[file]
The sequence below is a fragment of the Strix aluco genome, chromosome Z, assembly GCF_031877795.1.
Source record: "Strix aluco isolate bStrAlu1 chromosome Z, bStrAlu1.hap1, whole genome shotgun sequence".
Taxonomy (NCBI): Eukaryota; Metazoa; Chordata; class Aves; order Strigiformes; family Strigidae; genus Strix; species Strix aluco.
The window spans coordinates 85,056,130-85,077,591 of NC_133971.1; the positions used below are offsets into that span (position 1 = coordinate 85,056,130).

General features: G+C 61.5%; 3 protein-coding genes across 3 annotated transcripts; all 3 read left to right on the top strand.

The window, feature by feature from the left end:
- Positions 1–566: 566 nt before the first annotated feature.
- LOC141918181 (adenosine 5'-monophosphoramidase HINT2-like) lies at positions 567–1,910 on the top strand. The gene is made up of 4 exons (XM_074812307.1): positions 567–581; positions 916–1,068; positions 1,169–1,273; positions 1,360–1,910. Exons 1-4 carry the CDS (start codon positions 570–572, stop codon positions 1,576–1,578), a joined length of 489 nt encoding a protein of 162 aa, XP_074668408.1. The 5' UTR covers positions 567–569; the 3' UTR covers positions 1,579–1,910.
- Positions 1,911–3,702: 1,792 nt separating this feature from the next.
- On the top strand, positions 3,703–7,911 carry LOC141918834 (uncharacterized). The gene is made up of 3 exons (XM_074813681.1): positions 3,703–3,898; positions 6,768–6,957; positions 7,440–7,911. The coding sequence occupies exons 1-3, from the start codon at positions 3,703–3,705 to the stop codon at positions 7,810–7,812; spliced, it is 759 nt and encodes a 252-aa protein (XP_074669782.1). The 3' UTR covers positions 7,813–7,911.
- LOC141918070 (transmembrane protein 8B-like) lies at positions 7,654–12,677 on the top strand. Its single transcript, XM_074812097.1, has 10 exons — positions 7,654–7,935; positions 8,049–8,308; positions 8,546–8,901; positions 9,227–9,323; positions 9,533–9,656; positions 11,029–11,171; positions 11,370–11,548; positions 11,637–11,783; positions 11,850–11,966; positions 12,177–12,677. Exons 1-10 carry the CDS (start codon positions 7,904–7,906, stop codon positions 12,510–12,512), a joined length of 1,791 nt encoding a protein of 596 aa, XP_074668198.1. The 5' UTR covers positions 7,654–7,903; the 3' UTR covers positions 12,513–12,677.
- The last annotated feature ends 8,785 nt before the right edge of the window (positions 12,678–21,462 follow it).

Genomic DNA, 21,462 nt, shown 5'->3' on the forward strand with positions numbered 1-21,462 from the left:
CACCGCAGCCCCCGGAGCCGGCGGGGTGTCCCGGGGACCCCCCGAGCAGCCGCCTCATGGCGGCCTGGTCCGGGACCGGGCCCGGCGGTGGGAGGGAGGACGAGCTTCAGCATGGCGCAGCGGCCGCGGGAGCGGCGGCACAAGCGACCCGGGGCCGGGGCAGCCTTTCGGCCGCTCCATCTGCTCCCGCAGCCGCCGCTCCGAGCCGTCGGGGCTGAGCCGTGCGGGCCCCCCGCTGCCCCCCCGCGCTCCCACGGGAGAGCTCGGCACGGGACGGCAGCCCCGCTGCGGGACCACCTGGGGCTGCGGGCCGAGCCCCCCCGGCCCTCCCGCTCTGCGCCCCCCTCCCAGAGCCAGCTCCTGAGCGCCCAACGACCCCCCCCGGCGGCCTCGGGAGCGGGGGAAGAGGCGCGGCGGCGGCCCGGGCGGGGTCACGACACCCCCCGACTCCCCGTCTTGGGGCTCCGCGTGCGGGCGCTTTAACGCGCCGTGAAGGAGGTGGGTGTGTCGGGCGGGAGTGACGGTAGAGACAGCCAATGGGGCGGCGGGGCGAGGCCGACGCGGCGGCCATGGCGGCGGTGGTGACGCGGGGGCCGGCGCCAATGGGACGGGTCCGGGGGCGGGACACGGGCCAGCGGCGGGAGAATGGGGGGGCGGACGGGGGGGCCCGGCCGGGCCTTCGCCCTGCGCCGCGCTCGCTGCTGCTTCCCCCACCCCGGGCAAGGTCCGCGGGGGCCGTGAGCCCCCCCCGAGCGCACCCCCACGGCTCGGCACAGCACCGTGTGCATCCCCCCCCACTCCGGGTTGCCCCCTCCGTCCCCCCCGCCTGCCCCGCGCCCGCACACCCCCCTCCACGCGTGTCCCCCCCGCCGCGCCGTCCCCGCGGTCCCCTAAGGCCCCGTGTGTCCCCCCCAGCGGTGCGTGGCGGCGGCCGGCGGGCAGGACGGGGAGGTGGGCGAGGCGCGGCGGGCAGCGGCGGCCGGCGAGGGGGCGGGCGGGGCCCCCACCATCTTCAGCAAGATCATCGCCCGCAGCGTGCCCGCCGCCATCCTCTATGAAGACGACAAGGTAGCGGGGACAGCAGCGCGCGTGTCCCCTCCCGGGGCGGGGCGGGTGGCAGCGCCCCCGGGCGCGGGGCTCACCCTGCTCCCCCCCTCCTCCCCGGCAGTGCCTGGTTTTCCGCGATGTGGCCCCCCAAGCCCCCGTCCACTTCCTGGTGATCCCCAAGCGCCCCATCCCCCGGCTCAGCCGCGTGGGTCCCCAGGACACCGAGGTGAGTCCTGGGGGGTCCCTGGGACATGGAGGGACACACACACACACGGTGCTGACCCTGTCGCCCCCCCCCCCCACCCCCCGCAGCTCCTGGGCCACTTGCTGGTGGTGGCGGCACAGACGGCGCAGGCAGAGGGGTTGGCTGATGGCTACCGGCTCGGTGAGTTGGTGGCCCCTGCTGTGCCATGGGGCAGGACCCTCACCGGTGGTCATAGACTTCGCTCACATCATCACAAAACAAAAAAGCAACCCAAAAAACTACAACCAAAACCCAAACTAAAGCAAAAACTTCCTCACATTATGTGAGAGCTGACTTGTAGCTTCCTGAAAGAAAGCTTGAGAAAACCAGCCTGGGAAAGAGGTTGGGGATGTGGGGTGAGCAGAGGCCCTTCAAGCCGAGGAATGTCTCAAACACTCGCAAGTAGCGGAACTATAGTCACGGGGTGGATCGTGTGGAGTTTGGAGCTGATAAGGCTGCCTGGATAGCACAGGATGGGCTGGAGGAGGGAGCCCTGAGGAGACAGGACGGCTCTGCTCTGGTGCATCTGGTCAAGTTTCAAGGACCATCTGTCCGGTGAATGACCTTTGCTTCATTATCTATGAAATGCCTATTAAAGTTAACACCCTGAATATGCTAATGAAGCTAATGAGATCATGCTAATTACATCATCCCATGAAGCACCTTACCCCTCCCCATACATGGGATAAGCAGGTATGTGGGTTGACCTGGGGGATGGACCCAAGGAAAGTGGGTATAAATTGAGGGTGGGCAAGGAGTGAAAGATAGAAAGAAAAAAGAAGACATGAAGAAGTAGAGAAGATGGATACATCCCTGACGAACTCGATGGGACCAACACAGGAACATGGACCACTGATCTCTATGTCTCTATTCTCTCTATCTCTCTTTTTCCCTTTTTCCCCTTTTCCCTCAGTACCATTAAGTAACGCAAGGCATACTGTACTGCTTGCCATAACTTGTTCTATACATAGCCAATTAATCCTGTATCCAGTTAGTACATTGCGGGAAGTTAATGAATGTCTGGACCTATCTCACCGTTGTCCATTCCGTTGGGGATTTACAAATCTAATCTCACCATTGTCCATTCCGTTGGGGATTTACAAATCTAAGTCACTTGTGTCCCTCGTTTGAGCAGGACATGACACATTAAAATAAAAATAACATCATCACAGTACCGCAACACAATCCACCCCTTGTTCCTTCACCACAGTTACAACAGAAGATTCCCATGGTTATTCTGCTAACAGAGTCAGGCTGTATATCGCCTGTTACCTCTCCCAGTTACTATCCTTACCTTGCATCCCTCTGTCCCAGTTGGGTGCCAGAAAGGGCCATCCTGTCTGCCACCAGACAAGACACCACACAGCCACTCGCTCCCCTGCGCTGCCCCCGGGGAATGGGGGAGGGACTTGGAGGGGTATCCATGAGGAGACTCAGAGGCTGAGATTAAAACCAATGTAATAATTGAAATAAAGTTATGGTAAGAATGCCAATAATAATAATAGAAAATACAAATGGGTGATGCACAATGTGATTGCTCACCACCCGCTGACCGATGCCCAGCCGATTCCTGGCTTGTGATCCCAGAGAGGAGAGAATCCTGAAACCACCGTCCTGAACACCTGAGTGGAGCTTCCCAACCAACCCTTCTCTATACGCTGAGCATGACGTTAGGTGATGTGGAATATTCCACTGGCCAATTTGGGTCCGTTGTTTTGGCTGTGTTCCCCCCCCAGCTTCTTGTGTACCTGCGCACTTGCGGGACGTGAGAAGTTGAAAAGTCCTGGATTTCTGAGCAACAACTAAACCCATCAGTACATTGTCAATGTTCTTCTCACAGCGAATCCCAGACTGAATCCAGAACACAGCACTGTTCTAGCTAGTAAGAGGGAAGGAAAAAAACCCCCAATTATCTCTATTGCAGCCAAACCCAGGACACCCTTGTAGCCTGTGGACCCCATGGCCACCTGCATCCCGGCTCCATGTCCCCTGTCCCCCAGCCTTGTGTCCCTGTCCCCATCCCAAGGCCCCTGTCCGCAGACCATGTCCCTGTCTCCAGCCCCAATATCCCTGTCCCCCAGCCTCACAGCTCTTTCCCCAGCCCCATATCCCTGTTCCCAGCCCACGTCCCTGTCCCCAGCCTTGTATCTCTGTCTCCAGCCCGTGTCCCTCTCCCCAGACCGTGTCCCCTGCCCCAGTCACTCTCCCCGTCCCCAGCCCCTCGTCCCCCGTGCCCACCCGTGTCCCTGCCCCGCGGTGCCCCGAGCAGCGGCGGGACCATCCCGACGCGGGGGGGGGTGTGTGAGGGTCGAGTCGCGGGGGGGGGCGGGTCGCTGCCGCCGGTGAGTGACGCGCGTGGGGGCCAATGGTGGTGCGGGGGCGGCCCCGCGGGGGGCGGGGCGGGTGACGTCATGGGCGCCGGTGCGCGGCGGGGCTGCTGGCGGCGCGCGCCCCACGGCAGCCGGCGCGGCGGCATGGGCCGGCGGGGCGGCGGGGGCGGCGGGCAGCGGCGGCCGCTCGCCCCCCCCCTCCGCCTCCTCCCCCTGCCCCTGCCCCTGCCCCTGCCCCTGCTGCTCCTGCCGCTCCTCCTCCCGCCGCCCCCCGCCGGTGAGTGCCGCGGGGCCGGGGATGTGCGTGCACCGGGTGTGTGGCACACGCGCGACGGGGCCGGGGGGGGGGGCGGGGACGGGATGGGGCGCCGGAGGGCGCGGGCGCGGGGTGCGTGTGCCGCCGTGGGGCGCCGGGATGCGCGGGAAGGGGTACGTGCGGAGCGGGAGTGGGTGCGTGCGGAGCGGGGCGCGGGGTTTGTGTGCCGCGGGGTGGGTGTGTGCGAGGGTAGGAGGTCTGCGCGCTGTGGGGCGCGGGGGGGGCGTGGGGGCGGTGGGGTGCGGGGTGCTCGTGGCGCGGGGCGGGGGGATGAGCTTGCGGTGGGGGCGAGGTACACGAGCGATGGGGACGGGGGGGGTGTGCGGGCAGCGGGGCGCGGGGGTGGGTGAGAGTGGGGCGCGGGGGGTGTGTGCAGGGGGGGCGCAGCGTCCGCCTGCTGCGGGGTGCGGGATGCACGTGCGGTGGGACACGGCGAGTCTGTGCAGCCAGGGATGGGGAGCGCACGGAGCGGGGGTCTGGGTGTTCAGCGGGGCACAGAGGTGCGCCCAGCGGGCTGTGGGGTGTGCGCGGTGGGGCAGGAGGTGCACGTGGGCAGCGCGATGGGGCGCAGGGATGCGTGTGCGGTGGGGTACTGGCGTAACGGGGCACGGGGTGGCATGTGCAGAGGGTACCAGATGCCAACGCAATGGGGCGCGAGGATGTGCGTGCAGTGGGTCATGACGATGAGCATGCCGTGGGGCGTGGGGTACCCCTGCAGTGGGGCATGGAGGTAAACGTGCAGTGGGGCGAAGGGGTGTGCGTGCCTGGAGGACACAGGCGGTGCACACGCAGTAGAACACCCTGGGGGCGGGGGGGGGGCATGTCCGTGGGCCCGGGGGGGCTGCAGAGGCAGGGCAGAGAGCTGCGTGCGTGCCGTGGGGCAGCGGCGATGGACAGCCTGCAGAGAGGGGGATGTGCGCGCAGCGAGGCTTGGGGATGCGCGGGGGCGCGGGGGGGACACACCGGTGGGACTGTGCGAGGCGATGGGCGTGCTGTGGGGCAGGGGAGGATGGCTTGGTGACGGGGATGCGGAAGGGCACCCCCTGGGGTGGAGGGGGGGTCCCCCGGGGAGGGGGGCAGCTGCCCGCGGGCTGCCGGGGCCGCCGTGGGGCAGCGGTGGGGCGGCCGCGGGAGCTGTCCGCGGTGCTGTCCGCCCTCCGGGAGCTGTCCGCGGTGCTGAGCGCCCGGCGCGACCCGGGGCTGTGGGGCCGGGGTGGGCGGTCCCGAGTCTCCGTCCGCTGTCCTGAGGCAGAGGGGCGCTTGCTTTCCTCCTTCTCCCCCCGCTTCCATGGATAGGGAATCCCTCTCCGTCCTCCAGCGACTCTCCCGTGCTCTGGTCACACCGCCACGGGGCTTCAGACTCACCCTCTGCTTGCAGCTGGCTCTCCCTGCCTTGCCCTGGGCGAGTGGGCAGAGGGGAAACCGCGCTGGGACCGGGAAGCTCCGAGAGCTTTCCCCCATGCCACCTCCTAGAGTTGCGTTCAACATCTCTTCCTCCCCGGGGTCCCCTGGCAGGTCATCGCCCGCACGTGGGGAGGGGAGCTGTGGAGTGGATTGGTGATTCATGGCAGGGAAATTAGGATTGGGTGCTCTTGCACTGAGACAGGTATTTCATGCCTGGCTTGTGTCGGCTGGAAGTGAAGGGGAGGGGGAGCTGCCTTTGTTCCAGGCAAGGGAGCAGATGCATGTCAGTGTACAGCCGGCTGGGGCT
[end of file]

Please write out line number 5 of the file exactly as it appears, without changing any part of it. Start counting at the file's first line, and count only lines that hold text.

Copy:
General features: G+C 61.5%; 3 protein-coding genes across 3 annotated transcripts; all 3 read left to right on the top strand.